Of course what you say is true enough and I’m sure that not everyone will think this latest offer is all good or even all fair. After all it would be very difficult to please all 110,000 employees! However ( and this is obviously only my opinion) but as I previously mentioned, in respect of what the RMG were originally going to offer us, this deal would seem to be far better, certainly on the face of it, a far fairer deal. Let’s face it, what ever we’re offered, it’s never it going to be enough in some people’s eyes. I believe the CWU is going to recommend that we accept this deal. Personally ( as long as the details of the proposed pension deal is fully explained in layman’s terms so that I fully understand it, as long as I feel it’s acceptable, I will probably vote to accept this offer). I have had the misfortune to work for other private companies in the past, that have offered far less favourable terms. I personally feel that we are very lucky and fortunate enough to have such a good, strong and powerful union.

  • Jason murray
    4 years ago

    The union must be deluded if they think this is what delivery staff want.later finishes was the main problem and that’s what we’ve got. Oh yes and great my pension has been sacrificed to line shareholders pockets.

  • Robbo
    4 years ago

    Michael, the pay offer isn’t great, i don’t think anyone was expecting too much regarding that, the big issue for most is the pension and what i have read it’s not exactly clear as to what if anything has been agreed. This deal is substantially better than the initial offer though.

    • 4 years ago


      I completely agree with you, the latest deal in respect of the pay offer is not marvellous and the pension agreed at the moment is a complete anigma to me at the moment. My feeling is that if the union are recommending we accept this offer, then I guess we have trust them that they feel they won’t be able to obtain a better deal from the RMG. Considering the initial deal on the table, this is a considerable improvement, even if much of it is subject to different ways of working. However like most delivery staff, I don’t want to be working any later than I absolutely have to!

  • Brian
    4 years ago

    the original offer was a rouse to make you believe anything better is a great deal,come on get with it people vote against this deal

    • 4 years ago

      I suspect you may well be right. However, personally I believe the union is genuinely fighting our corner ( at least I certainly hope so!). And I believe the bosses are going to recommend that we accept this latest offer on the table. No offer from the RMG is likely to offer what most of comfortably want (I suspect). So on the basis that the union recommend we accept, I will probably do so, as long as I fully understand exactly what’s being offered ( that includes the pension details too). If we generally vote against it I wonder what will happen?!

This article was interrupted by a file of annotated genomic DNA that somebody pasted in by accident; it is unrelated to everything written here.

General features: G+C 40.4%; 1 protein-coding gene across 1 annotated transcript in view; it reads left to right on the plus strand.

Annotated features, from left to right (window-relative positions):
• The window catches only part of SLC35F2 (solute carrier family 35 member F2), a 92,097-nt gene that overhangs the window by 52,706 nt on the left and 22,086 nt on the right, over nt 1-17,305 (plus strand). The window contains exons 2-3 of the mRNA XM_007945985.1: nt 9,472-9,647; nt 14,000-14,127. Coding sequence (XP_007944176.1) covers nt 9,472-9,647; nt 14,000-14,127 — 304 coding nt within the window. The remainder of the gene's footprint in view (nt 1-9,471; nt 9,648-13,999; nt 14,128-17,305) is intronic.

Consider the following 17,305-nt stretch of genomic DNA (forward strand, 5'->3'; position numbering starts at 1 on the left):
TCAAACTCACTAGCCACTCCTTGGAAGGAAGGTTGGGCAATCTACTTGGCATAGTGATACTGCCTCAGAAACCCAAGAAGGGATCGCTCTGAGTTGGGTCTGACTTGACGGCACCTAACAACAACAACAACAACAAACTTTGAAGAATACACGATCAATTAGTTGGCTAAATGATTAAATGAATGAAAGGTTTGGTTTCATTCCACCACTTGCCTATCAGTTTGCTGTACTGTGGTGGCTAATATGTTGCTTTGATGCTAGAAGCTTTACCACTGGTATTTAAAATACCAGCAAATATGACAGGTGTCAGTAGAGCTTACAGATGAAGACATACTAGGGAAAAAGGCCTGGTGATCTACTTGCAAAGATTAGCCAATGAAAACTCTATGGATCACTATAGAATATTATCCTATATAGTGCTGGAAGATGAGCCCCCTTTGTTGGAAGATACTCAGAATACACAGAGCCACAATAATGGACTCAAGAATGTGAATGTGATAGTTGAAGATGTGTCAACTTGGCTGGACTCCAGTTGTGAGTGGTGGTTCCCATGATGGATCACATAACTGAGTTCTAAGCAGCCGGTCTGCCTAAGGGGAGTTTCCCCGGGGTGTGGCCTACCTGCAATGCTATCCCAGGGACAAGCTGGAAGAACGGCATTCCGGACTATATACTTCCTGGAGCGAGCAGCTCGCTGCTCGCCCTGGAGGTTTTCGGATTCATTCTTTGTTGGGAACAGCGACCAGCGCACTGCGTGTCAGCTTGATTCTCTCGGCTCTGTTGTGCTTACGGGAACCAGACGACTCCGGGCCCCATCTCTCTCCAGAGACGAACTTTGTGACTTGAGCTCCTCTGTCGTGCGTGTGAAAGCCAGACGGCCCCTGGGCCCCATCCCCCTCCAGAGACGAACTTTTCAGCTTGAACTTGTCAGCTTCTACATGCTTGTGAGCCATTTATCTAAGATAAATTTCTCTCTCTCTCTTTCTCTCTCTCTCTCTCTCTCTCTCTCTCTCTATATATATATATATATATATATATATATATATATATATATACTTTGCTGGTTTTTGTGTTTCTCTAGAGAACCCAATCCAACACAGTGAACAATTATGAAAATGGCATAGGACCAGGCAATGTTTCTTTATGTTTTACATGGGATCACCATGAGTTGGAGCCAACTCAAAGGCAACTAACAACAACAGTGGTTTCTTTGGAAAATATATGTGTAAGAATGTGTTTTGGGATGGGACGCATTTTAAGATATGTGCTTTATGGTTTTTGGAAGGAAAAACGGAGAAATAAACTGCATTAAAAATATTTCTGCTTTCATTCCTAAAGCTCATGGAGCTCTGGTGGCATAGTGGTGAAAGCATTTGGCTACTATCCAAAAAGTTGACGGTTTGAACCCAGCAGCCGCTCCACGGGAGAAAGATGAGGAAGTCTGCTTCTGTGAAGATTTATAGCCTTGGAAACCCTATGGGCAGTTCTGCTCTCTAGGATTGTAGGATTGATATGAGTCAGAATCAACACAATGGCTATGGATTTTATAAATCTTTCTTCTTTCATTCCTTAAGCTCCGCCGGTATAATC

• Ali
    4 years ago

    I cant see Cwu had done anything. RoyalMail was happy to pay lumsump and 1 hr shorter working week and 2% pay rise backdated frm April aggreing their pension. What Cwu cooked new with pension we dnt av any clue yet. We getting 5% rise only for 6 months. If u do overall calculation £575 with 2% rise and 1 hr less a week the deal was better with RoyalMail. 5 % psy rise wnt even give u that lumpsum.. somewhere i believe the deal is not good for us as a worker. We still loosing on pension not gaining anything. Why shud we get only 6 month backdated. Lets ask our union whats the best deal u made.

    • 4 years ago

      If you look at what the details of RMG original offer was, perhaps that mind change your mind.

    • 4 years ago

      Maybe you could ask your union rep to ask the Cwu to try and improve upon their offer, however in all honesty and to be realistic, as much as I’d love to see that happening, I very much doubt they will!!

  • Robbo
    4 years ago

    Royal Mail have moved substantially from the original offer, originally just a lump sum would not have given you any back pay on allowances and overtime. Still not overly convinced about the pension offer that has still to be sorted out, The bottom line is if we reject this offer we will end up having industrial action and will not get any more out of Royal Mail.

    • 4 years ago

      Hi Robbo

      To be honest, these are my thoughts exactly! Judging by one or two people’s comments on here, I can understand them being cynical of the RMG , but I very much agree with your sentiments, clearly that’s not how some others view it! I believe if we vote against this offer, it’s not really going to achieve anything more favourable and yes, the RMG have moved substantially from their original offer. We could easily go on and on moaning about how things could be better etc. But in my opinion, we have to accept a realistic proposition and I genuinely believe this is it. The only major potential caveat here is the lack of detail with the proposed new pension arrangements. Having viewed the video at our office last week re: this updated offer, we have yet to await whether the Gov will accept and allow this new legislation that’s required in order to implement this new scheme. My only hesitation with accepting this offer, is if we go ahead and vote yes to accept it and then the Gov subsequently turn around and refuse to allow this new legislation, then potentially we’re a bit stuffed! Unless we agree to vote yes, subject to the Gov agreeing to this new pension arrangement.

  • vijayanti
    4 years ago

    This agreement discriminates against part time workers. Why is it that only the full time workers are entitled to the back dated pay increases? It should also be extended to the part time workers. Why should part time workers be treated different to permanent workers?

    • 4 years ago

      As far as I understand it, this back dated increase does include part timers! If it doesn’t, I definitely want to know why!